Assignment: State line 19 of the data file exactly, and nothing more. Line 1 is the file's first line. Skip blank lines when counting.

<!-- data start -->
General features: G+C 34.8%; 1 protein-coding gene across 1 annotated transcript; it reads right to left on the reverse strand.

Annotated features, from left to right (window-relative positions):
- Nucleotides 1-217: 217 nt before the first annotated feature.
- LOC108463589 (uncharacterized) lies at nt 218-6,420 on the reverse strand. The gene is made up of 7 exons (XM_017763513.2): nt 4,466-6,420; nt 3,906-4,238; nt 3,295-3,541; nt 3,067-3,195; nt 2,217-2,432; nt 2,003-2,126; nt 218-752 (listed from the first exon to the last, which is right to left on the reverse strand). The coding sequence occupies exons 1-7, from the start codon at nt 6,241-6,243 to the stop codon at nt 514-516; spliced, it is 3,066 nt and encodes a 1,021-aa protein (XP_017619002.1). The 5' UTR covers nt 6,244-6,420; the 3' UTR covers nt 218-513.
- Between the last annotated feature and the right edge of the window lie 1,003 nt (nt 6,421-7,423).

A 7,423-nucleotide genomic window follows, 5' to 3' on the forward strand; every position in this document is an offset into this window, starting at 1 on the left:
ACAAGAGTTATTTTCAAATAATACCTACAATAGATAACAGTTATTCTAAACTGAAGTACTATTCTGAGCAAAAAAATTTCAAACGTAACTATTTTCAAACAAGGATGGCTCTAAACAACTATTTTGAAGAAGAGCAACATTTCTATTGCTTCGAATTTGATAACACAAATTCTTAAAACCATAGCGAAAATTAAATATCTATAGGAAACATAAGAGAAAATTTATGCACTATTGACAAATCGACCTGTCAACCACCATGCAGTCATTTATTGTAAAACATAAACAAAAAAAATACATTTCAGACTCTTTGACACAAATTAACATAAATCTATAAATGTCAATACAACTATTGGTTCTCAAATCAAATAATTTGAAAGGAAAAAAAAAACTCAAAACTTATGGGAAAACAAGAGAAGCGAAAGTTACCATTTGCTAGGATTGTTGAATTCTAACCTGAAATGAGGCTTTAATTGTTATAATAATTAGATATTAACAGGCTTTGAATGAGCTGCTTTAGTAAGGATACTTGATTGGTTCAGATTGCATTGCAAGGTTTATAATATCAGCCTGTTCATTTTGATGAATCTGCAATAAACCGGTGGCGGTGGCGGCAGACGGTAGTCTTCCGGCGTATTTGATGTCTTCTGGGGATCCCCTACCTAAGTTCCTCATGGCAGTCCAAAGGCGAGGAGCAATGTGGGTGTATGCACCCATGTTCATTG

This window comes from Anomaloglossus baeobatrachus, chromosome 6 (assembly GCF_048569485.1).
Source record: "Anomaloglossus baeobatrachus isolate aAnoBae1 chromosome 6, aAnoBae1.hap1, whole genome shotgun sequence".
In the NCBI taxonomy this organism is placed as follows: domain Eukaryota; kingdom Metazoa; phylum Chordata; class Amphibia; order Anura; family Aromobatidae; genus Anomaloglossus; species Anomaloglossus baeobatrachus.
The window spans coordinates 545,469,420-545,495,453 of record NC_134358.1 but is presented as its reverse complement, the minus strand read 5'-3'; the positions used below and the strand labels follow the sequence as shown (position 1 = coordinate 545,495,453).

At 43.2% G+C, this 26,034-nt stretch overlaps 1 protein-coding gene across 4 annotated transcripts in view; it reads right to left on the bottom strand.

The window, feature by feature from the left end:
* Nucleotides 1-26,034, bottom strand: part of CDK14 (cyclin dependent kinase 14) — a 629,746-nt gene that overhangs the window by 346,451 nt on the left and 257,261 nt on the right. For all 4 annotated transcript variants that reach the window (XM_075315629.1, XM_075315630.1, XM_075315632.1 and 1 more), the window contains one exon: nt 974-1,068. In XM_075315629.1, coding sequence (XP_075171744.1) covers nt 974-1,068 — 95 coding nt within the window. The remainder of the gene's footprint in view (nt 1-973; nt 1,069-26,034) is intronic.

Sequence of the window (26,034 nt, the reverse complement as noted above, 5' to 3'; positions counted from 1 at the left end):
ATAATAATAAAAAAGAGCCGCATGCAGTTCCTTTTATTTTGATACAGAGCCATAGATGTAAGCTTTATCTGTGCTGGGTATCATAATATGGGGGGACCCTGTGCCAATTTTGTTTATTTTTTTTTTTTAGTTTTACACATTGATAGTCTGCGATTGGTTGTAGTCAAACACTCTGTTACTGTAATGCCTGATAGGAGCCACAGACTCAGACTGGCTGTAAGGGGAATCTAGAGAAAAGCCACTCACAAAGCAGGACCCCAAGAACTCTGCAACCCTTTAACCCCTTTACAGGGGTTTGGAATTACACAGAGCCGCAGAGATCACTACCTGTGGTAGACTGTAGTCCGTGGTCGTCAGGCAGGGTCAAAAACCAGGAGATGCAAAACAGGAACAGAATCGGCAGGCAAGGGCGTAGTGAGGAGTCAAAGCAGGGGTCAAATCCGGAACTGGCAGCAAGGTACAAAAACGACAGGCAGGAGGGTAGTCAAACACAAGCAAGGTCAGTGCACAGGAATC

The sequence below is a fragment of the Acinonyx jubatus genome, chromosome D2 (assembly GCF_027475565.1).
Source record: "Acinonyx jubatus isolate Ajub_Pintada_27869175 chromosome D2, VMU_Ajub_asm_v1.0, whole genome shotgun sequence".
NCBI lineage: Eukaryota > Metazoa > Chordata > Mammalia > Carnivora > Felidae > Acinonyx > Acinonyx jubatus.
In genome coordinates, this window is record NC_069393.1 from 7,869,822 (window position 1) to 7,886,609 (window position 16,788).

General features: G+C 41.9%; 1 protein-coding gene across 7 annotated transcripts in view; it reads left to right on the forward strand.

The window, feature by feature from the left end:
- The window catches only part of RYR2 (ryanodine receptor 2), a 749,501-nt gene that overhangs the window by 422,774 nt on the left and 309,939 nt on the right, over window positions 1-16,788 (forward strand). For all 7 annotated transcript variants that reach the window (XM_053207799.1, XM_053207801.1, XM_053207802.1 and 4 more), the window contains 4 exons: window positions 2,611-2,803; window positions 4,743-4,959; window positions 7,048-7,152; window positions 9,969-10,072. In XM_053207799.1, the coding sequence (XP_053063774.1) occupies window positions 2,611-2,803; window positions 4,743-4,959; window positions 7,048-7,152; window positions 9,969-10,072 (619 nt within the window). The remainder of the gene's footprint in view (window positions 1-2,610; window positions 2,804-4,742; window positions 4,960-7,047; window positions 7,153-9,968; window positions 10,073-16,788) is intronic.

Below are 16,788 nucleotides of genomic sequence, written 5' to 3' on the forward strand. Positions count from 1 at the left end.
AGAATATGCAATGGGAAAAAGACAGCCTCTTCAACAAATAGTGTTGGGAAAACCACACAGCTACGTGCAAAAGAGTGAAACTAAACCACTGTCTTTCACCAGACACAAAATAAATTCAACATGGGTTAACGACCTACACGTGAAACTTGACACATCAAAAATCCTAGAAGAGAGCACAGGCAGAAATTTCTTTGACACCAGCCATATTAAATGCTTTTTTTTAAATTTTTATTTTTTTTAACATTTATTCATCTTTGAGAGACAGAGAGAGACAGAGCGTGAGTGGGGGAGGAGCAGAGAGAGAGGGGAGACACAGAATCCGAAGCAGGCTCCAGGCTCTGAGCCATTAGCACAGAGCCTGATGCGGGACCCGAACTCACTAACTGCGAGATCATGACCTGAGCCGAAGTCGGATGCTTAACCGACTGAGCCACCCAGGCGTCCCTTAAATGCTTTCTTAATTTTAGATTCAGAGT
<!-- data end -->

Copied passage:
NCBI lineage: Eukaryota > Metazoa > Chordata > Mammalia > Carnivora > Felidae > Acinonyx > Acinonyx jubatus.